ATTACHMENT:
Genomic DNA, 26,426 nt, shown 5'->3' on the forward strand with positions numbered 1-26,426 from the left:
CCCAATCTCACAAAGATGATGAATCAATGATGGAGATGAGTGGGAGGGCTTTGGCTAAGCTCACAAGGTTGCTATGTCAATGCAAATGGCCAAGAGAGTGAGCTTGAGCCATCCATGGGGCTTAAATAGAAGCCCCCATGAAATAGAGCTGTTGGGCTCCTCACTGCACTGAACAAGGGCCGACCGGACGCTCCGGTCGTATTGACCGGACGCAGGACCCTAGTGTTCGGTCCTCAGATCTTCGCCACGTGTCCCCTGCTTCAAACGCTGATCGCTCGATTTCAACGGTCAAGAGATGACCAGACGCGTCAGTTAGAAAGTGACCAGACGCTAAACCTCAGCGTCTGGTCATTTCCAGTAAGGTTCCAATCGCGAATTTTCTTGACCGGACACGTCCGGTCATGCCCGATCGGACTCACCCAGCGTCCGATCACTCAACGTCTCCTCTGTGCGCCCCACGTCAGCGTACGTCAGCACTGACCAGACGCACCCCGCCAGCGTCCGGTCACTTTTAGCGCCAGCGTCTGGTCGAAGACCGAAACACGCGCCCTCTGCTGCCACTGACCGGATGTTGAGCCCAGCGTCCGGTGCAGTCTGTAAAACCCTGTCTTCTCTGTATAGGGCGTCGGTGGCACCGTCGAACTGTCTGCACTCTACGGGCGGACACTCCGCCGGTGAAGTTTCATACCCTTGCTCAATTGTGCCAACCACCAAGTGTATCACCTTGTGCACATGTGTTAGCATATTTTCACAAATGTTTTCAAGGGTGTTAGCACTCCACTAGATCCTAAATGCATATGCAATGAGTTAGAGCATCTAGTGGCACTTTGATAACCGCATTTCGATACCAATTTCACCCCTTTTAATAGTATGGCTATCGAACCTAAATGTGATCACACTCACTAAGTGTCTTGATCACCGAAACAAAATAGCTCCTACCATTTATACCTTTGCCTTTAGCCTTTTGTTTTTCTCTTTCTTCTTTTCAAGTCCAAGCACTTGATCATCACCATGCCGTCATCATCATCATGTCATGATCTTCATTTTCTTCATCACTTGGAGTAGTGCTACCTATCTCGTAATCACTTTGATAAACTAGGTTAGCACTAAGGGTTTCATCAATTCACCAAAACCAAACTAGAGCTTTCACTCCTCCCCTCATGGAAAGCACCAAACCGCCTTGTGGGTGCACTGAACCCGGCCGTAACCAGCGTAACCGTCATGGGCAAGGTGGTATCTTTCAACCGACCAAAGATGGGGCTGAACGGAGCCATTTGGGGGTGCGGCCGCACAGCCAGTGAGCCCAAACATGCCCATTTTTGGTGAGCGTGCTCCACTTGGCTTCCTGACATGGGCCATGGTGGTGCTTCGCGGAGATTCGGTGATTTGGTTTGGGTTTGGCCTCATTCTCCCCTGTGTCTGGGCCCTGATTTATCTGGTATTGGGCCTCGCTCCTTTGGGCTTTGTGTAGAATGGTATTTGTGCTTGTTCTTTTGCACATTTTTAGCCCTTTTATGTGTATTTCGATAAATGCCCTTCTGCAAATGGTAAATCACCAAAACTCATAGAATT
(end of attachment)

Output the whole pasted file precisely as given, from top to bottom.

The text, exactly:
Genomic DNA, 26,426 nt, shown 5'->3' on the forward strand with positions numbered 1-26,426 from the left:
CCCAATCTCACAAAGATGATGAATCAATGATGGAGATGAGTGGGAGGGCTTTGGCTAAGCTCACAAGGTTGCTATGTCAATGCAAATGGCCAAGAGAGTGAGCTTGAGCCATCCATGGGGCTTAAATAGAAGCCCCCATGAAATAGAGCTGTTGGGCTCCTCACTGCACTGAACAAGGGCCGACCGGACGCTCCGGTCGTATTGACCGGACGCAGGACCCTAGTGTTCGGTCCTCAGATCTTCGCCACGTGTCCCCTGCTTCAAACGCTGATCGCTCGATTTCAACGGTCAAGAGATGACCAGACGCGTCAGTTAGAAAGTGACCAGACGCTAAACCTCAGCGTCTGGTCATTTCCAGTAAGGTTCCAATCGCGAATTTTCTTGACCGGACACGTCCGGTCATGCCCGATCGGACTCACCCAGCGTCCGATCACTCAACGTCTCCTCTGTGCGCCCCACGTCAGCGTACGTCAGCACTGACCAGACGCACCCCGCCAGCGTCCGGTCACTTTTAGCGCCAGCGTCTGGTCGAAGACCGAAACACGCGCCCTCTGCTGCCACTGACCGGATGTTGAGCCCAGCGTCCGGTGCAGTCTGTAAAACCCTGTCTTCTCTGTATAGGGCGTCGGTGGCACCGTCGAACTGTCTGCACTCTACGGGCGGACACTCCGCCGGTGAAGTTTCATACCCTTGCTCAATTGTGCCAACCACCAAGTGTATCACCTTGTGCACATGTGTTAGCATATTTTCACAAATGTTTTCAAGGGTGTTAGCACTCCACTAGATCCTAAATGCATATGCAATGAGTTAGAGCATCTAGTGGCACTTTGATAACCGCATTTCGATACCAATTTCACCCCTTTTAATAGTATGGCTATCGAACCTAAATGTGATCACACTCACTAAGTGTCTTGATCACCGAAACAAAATAGCTCCTACCATTTATACCTTTGCCTTTAGCCTTTTGTTTTTCTCTTTCTTCTTTTCAAGTCCAAGCACTTGATCATCACCATGCCGTCATCATCATCATGTCATGATCTTCATTTTCTTCATCACTTGGAGTAGTGCTACCTATCTCGTAATCACTTTGATAAACTAGGTTAGCACTAAGGGTTTCATCAATTCACCAAAACCAAACTAGAGCTTTCACTCCTCCCCTCATGGAAAGCACCAAACCGCCTTGTGGGTGCACTGAACCCGGCCGTAACCAGCGTAACCGTCATGGGCAAGGTGGTATCTTTCAACCGACCAAAGATGGGGCTGAACGGAGCCATTTGGGGGTGCGGCCGCACAGCCAGTGAGCCCAAACATGCCCATTTTTGGTGAGCGTGCTCCACTTGGCTTCCTGACATGGGCCATGGTGGTGCTTCGCGGAGATTCGGTGATTTGGTTTGGGTTTGGCCTCATTCTCCCCTGTGTCTGGGCCCTGATTTATCTGGTATTGGGCCTCGCTCCTTTGGGCTTTGTGTAGAATGGTATTTGTGCTTGTTCTTTTGCACATTTTTAGCCCTTTTATGTGTATTTCGATAAATGCCCTTCTGCAAATGGTAAATCACCAAAACTCATAGAATT